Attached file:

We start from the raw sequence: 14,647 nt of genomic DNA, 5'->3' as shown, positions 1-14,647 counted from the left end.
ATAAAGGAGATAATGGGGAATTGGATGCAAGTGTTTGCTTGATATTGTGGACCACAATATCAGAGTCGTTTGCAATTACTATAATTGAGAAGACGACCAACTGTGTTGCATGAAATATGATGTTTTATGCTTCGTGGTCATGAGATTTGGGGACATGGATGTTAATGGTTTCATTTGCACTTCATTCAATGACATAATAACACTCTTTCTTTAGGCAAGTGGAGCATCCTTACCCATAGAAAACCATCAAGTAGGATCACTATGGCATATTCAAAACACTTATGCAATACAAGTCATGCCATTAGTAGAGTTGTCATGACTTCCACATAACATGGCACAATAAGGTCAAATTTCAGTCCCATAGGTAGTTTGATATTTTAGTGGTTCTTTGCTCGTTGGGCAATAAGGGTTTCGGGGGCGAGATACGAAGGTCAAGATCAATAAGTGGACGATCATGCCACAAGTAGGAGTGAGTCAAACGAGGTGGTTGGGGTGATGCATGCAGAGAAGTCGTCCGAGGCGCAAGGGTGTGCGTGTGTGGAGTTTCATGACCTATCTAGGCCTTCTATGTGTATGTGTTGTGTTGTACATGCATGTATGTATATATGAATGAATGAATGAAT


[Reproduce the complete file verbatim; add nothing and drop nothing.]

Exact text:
We start from the raw sequence: 14,647 nt of genomic DNA, 5'->3' as shown, positions 1-14,647 counted from the left end.
ATAAAGGAGATAATGGGGAATTGGATGCAAGTGTTTGCTTGATATTGTGGACCACAATATCAGAGTCGTTTGCAATTACTATAATTGAGAAGACGACCAACTGTGTTGCATGAAATATGATGTTTTATGCTTCGTGGTCATGAGATTTGGGGACATGGATGTTAATGGTTTCATTTGCACTTCATTCAATGACATAATAACACTCTTTCTTTAGGCAAGTGGAGCATCCTTACCCATAGAAAACCATCAAGTAGGATCACTATGGCATATTCAAAACACTTATGCAATACAAGTCATGCCATTAGTAGAGTTGTCATGACTTCCACATAACATGGCACAATAAGGTCAAATTTCAGTCCCATAGGTAGTTTGATATTTTAGTGGTTCTTTGCTCGTTGGGCAATAAGGGTTTCGGGGGCGAGATACGAAGGTCAAGATCAATAAGTGGACGATCATGCCACAAGTAGGAGTGAGTCAAACGAGGTGGTTGGGGTGATGCATGCAGAGAAGTCGTCCGAGGCGCAAGGGTGTGCGTGTGTGGAGTTTCATGACCTATCTAGGCCTTCTATGTGTATGTGTTGTGTTGTACATGCATGTATGTATATATGAATGAATGAATGAAT